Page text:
Rising prices, temperature and COVID cases: Gloom looms large

In fact, an apolitical movement like Progressive Writers Movement seems to be quite relevant today. PWM not only gave voice to deprived masses but also tried to instill sense and sensitivity in people

Representative Photo (File)
Representative Photo (File)

Humra Quraishi

Come April, things will only be getting tough…tougher to survive with rising temperatures and prices, violence and anarchy and the rising cases of the coronavirus infection. In fact, a strange level of gloom has begun descending. And many amongst us have started ‘re-arranging’ their lives and with that the very priorities! Yes, it’s difficult to reset the pace and halt the going-ahead ambitious ventures, but tell me where’re the options!

In fact, I’m a firm believer in Nature and its gentle nudges. And right now, it’s relaying that we get back to those good old days, where many a genius even died trying to drill sense in those around. It is about time an apolitical movement gets started, taking us to those basic human values and connect. Yes, the Progressive Writers Movement (PWM) should be revived.

After all, the Progressive Writers Movement wasn’t confined to any particular language or locale. Its strength lay in its strong base amongst the poets and writers from different regions of the country. The very first session of the PWM chaired by Munshi Premchand. This fact should also be underlined that PWM was the very offshoot of the anti-colonial struggle and it expressed the aspirations of the hapless and disadvantaged masses.

Of course, in the 1930s we were not as divided as we are today, with an ongoing partitioning of psyches, if not of forms. I wonder what more would Saadat Hasan Manto have written if he was alive today! In fact, as I have written earlier too in my columns, I’d spent an entire afternoon with his grand -nephew, Abid Hasan Minto, at the Jamia Millia Islamia campus, asking him all possible queries that had been bothering me — right from Manto’s weak nerves to his weakness for women. And I felt lighter after Abid Hasan Minto cleared that heap. Highlighting the fact that the death of his young son, and also the human tragedy during the Partition proved much too painful for Manto!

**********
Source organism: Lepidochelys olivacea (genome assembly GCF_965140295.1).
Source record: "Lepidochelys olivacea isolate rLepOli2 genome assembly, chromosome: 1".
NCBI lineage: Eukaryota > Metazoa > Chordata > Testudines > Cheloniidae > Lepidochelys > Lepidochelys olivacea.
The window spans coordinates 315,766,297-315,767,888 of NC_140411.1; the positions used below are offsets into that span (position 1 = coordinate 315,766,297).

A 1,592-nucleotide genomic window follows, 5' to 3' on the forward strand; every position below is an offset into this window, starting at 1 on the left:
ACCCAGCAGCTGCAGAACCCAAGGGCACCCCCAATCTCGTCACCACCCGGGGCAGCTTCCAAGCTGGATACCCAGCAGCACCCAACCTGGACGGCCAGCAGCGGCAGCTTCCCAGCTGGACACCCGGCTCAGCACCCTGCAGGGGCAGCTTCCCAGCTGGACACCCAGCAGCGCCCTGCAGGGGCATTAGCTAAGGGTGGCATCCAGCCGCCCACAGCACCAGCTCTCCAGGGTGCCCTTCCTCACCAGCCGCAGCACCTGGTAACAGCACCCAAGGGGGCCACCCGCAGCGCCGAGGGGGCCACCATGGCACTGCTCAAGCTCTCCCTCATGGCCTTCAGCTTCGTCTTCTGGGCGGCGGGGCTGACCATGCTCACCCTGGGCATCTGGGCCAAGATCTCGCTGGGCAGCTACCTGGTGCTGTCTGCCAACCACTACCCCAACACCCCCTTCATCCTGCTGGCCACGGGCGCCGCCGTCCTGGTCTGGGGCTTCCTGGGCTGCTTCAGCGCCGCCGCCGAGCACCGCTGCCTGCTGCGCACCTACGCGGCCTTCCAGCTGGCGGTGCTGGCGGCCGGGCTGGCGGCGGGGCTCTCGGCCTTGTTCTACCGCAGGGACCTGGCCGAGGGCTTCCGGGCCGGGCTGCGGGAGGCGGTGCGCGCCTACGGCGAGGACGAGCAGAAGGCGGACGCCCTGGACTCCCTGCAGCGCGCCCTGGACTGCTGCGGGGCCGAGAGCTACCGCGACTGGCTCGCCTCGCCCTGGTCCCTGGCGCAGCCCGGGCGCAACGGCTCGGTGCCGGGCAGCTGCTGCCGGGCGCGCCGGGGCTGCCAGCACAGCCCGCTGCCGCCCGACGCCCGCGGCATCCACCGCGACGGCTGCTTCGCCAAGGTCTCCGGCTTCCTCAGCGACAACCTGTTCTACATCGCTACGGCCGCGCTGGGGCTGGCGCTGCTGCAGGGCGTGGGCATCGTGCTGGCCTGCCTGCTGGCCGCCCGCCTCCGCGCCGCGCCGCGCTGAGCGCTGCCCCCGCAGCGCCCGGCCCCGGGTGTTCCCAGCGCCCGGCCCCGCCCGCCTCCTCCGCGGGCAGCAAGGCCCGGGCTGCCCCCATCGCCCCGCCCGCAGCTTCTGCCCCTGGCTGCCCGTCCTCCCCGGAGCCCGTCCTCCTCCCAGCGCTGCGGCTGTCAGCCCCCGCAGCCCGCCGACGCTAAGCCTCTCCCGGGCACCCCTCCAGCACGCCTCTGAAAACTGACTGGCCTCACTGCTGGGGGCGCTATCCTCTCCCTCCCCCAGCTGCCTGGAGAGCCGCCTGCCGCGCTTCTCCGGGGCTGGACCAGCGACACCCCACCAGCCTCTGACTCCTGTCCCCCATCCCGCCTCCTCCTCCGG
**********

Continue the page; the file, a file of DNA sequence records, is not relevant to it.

Personalities like Munshi Premchand and Saadat Hasan Mano aren’t around but even today there are many among us who’re equipped with that grit and will power to reach out to masses and see that sense and sensitivity prevails amid the chaos spreading out, so that forms and psyches and souls are saved from the virus of all hues spread out in the surcharged environment of the day.

Ishrat Jahan case: The story, the tragedy, the discharge

With news just coming in that a special CBI court discharged three police officers, in the 2004 Ishrat Jahan alleged fake encounter case, I have been transported back. A few years back, when I had got in touch with Ishrat Jahan’s younger sister Musarrat Jahan and her mother Shamima Kauser, their voice carried strains of immense emotional pain. It was more than apparent that this family had not recovered from the tragedy of the encounter killing of Ishrat Jahan — the 19 year old student killed in an encounter, in 2004, on a road between Ahmedabad and Gandhinagar in Gujarat, by the officers of the Ahmedabad Police Crime Branch led by DG Vanzara.